Wednesday, February 1, 2017

On the Self Acquired Importance of the Ulema

By Arshad Alam, New Age Islam
17 January 2017
The often lazy display in understanding the complexity of the Muslim situation can be found today in the Indian media, particularly television. Whether there is a discussion on education, health, politics or gender, we find that the Muslim is represented by some Alim, who pontificates on every given issue as if they are experts of all that is going on within the Muslim society. One is flabbergasted to hear some Maulvis giving his views in areas where the person has no expertise. But the more important point perhaps is why does the electronic media think that the Ulema represent Indian Muslims? Is it just their ignorance or is there some deep structure in their unconscious which makes them believe that Muslims can best be represented through the Ulema?
It is not just the media which gives them such importance, but even average Muslims themselves hold them in high regard. In matters especially concerning those of religion, their views are taken seriously and even adhered to by scores of Muslims. Some Muslims even regard them as leaders of the community and thus they are listened to carefully in matters of politics and a certain kind of leadership role is expected from them. Even if such Muslims are in a minority, it is generally observed that when a Maulana speaks up on some issue, everyone listens in rapt attention and there is hardly any questioning of the position taken by that particular Alim.
As part of myth making, the Ulema would let us believe that they were important since the beginning of Islam. But things were not always this good for the Ulema. Indeed in the early years of Islam, they hardly existed as a class. The ‘golden age’ of Islam tells us that there was always a tension between the Ulema and the philosophers. The latter did not take them seriously and at times publicly lambasted them for their limited understanding of how the world works. To make matters worse, there were poets whose favourite pastime was ridiculing the Ulema for the incoherence of their thoughts. Moreover, philosophers were Aalim in their own right: no one could accuse Ibn Sina or IbnRushd for not knowing religion. Indeed, in their own worlds there was hardly a distinction between the pursuit of religious and material knowledge. They excelled in both and looked down on the Ulema who were pre-occupied with the other world without understanding how the present world worked and manifested the glory of Allah. And then of course there were the Sufis, having mass following, who championed the cause of batini (inner) khilafah and lampooned the Ulema for their limited understanding of religion, often accusing them of inventing newer interpretations of Islam for the benefit of the King.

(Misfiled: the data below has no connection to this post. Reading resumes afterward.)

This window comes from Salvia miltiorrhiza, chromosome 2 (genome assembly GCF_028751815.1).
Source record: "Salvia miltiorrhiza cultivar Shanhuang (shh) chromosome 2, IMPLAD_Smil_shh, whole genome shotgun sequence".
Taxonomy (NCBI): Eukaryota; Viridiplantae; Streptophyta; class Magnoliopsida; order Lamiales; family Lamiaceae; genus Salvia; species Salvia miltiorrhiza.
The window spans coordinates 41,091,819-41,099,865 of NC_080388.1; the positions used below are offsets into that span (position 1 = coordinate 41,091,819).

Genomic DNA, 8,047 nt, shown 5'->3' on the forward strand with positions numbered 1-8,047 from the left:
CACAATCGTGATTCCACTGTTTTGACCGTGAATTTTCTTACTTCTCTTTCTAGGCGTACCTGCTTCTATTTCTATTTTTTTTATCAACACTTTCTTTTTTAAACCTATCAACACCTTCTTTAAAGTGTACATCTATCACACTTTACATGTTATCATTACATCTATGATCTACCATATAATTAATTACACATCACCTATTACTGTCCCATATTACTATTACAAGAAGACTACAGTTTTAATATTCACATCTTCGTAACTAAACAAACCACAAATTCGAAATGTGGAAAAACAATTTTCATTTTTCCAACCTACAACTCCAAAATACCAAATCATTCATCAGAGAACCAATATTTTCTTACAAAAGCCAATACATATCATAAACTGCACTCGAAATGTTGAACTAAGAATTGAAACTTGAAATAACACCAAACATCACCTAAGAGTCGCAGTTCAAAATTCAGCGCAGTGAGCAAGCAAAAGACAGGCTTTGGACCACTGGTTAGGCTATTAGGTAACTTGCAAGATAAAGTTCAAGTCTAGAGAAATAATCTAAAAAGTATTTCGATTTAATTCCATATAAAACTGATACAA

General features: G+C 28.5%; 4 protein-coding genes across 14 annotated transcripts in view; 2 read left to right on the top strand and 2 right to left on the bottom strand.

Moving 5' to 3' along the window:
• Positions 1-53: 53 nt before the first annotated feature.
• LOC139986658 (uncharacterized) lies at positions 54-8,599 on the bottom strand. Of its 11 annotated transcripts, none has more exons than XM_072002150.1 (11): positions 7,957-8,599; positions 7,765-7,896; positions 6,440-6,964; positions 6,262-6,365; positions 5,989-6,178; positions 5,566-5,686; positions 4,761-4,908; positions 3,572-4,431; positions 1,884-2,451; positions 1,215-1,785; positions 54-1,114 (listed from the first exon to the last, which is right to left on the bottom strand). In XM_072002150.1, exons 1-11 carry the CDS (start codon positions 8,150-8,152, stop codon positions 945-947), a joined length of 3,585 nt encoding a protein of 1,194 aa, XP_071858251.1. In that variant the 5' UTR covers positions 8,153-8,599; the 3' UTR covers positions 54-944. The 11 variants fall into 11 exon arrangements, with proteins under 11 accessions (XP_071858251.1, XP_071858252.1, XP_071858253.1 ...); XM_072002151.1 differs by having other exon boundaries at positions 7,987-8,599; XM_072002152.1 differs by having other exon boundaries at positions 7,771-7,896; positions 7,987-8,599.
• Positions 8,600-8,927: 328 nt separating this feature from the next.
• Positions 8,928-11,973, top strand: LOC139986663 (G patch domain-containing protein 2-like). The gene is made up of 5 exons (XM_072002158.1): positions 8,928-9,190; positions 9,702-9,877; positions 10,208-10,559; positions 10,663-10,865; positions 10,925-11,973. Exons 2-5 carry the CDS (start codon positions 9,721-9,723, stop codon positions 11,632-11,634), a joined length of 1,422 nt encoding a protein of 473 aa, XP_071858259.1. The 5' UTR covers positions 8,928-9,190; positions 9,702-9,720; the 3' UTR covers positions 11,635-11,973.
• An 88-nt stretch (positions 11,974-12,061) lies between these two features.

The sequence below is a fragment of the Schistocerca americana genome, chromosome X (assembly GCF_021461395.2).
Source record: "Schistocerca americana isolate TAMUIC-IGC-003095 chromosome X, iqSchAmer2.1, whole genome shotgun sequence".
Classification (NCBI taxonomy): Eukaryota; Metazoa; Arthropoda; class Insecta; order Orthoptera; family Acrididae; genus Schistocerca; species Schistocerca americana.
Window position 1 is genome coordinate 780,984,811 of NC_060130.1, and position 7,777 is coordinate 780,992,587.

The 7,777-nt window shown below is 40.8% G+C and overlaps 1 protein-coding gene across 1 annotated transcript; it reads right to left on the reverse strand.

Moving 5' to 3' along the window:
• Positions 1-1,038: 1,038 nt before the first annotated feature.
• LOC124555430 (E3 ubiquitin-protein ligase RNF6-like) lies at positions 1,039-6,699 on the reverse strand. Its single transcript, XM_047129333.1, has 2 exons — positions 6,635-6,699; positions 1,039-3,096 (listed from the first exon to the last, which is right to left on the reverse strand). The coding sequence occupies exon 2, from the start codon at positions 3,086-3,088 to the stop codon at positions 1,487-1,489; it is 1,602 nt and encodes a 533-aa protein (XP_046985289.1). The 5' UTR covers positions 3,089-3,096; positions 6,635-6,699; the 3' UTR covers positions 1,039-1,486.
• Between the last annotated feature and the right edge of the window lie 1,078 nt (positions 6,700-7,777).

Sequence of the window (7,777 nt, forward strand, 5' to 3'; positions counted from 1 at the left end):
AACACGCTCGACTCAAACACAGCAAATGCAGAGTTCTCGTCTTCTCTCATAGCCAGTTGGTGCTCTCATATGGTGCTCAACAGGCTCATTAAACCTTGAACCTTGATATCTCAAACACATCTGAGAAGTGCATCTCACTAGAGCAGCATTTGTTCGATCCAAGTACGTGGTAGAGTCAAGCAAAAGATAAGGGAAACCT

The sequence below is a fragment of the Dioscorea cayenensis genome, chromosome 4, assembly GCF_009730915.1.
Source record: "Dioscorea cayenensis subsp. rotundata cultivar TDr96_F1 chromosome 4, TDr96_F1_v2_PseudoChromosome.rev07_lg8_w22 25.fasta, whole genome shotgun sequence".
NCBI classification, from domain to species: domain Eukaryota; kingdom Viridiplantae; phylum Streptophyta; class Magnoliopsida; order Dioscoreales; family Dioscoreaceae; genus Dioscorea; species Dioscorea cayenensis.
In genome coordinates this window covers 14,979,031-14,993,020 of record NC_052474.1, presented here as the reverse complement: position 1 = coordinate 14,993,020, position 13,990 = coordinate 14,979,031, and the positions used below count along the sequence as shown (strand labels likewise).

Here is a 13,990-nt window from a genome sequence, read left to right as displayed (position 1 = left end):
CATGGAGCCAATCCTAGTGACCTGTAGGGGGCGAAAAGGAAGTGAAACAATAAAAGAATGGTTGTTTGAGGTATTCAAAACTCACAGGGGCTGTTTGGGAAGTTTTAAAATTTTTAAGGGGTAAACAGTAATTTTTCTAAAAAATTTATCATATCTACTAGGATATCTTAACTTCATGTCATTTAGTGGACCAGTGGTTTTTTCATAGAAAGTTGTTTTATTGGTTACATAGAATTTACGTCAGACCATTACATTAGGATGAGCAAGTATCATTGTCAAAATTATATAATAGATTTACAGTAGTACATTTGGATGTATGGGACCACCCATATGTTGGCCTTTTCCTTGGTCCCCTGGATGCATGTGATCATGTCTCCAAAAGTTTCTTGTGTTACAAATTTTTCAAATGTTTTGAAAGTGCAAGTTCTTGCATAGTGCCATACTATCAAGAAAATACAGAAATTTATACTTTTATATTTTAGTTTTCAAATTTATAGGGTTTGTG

Despite such a healthy scepticism against the Ulema, how is it that today they have come to occupy the imagination of the Muslims and others? In the Indian context, part of the answer lies in the movement for protecting the Khilafat which was launched in 1919. For the Congress, it was an attempt to bring Muslims closer to the organization on an emotive issue. But this was perhaps for the first time, that the Ulema had an organization of their own: the Khilafat Conference. History tells us that this Conference hardly achieved anything: the issue itself was lost when the Turkish people revolted and abolished the caliphate itself. But the Ulema had tasted something different: it was no longer the issue of the caliphate but the discovery that Islam could be used to mobilize Muslims. And there has been no looking back since. With the passage of time, this consciousness among the Ulema has only grown.
Today most of them do not operate individually as was the traditional arrangement of power. But they are part of some organization and derive their strength by being part of that collective. Almost all maslaks have their own organization and there are deep doctrinal differences between them but they get united as a class whenever a need arises. The recent bonhomie between the Bareilvis and Deobandis is a recent example. The issue at hand is not a rational argument for or against triple Talaq. The issue at the core is: who gets to interpret and define what Islam is? The Ulema as a class are unwilling to let go of their power to define and represent Islam despite causing pain and humiliation to millions of Muslim women.
One is often left wondering whether the current politics of the Ulema resembles the workings of a de facto church, something which has no sanction in Islam historically or even theologically.
Arshad Alam is a columnist

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